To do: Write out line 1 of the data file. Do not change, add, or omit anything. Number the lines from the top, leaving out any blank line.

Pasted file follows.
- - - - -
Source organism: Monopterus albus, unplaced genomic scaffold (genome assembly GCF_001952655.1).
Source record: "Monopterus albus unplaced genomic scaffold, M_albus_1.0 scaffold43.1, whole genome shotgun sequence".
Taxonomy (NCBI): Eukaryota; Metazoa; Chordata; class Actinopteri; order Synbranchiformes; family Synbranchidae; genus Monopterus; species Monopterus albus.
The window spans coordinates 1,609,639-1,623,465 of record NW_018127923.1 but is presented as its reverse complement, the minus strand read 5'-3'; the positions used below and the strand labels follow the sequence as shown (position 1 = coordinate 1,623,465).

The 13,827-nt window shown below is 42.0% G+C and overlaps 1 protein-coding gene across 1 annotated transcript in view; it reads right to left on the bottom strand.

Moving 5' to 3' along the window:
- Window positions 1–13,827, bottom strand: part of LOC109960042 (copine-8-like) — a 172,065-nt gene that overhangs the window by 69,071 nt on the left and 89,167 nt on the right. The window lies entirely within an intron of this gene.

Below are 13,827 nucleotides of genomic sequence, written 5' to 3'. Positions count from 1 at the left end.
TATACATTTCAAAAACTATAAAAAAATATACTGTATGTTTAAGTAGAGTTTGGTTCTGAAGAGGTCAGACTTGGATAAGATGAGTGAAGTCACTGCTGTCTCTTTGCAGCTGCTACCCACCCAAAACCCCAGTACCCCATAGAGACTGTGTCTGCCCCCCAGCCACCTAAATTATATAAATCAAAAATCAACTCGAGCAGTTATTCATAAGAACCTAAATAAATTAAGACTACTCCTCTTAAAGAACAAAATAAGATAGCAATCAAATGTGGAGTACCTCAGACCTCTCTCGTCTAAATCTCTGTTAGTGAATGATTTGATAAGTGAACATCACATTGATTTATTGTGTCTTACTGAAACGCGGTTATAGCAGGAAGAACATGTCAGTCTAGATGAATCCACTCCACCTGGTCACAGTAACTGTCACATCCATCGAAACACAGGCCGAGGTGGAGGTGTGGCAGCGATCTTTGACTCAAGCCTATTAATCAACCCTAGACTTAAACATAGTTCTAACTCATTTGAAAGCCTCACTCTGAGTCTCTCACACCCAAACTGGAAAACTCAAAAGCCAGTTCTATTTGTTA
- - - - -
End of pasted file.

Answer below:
Source organism: Monopterus albus, unplaced genomic scaffold (genome assembly GCF_001952655.1).